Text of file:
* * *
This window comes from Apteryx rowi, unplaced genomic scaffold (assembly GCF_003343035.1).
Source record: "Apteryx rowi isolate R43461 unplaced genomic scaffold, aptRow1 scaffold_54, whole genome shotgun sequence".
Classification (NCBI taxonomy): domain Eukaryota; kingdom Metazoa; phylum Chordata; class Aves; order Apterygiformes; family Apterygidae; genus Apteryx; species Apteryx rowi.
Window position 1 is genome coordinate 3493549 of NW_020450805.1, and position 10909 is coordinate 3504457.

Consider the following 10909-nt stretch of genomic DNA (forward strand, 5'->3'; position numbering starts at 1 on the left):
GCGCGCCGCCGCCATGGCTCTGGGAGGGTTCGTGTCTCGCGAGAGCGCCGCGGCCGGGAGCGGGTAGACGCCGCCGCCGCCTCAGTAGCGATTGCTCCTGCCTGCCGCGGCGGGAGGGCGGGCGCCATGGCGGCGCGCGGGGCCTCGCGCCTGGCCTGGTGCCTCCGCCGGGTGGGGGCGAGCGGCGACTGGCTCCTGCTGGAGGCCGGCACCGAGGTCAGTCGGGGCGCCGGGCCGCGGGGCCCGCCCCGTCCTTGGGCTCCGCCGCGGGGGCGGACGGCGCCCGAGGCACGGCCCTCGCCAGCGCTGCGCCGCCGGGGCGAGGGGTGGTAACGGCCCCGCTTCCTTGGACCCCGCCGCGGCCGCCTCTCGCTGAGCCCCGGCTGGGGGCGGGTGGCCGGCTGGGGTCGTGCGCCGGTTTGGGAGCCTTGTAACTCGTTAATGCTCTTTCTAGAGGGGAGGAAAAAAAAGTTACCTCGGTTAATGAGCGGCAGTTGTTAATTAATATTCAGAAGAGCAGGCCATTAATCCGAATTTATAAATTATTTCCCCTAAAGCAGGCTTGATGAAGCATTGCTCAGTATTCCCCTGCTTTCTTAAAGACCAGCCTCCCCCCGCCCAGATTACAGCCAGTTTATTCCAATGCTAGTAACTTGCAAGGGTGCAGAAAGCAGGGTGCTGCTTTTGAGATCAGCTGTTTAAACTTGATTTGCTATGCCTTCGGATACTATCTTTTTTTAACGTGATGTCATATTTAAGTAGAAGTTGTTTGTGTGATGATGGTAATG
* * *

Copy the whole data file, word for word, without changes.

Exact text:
This window comes from Apteryx rowi, unplaced genomic scaffold (assembly GCF_003343035.1).
Source record: "Apteryx rowi isolate R43461 unplaced genomic scaffold, aptRow1 scaffold_54, whole genome shotgun sequence".
Classification (NCBI taxonomy): domain Eukaryota; kingdom Metazoa; phylum Chordata; class Aves; order Apterygiformes; family Apterygidae; genus Apteryx; species Apteryx rowi.
Window position 1 is genome coordinate 3493549 of NW_020450805.1, and position 10909 is coordinate 3504457.

Consider the following 10909-nt stretch of genomic DNA (forward strand, 5'->3'; position numbering starts at 1 on the left):
GCGCGCCGCCGCCATGGCTCTGGGAGGGTTCGTGTCTCGCGAGAGCGCCGCGGCCGGGAGCGGGTAGACGCCGCCGCCGCCTCAGTAGCGATTGCTCCTGCCTGCCGCGGCGGGAGGGCGGGCGCCATGGCGGCGCGCGGGGCCTCGCGCCTGGCCTGGTGCCTCCGCCGGGTGGGGGCGAGCGGCGACTGGCTCCTGCTGGAGGCCGGCACCGAGGTCAGTCGGGGCGCCGGGCCGCGGGGCCCGCCCCGTCCTTGGGCTCCGCCGCGGGGGCGGACGGCGCCCGAGGCACGGCCCTCGCCAGCGCTGCGCCGCCGGGGCGAGGGGTGGTAACGGCCCCGCTTCCTTGGACCCCGCCGCGGCCGCCTCTCGCTGAGCCCCGGCTGGGGGCGGGTGGCCGGCTGGGGTCGTGCGCCGGTTTGGGAGCCTTGTAACTCGTTAATGCTCTTTCTAGAGGGGAGGAAAAAAAAGTTACCTCGGTTAATGAGCGGCAGTTGTTAATTAATATTCAGAAGAGCAGGCCATTAATCCGAATTTATAAATTATTTCCCCTAAAGCAGGCTTGATGAAGCATTGCTCAGTATTCCCCTGCTTTCTTAAAGACCAGCCTCCCCCCGCCCAGATTACAGCCAGTTTATTCCAATGCTAGTAACTTGCAAGGGTGCAGAAAGCAGGGTGCTGCTTTTGAGATCAGCTGTTTAAACTTGATTTGCTATGCCTTCGGATACTATCTTTTTTTAACGTGATGTCATATTTAAGTAGAAGTTGTTTGTGTGATGATGGTAATG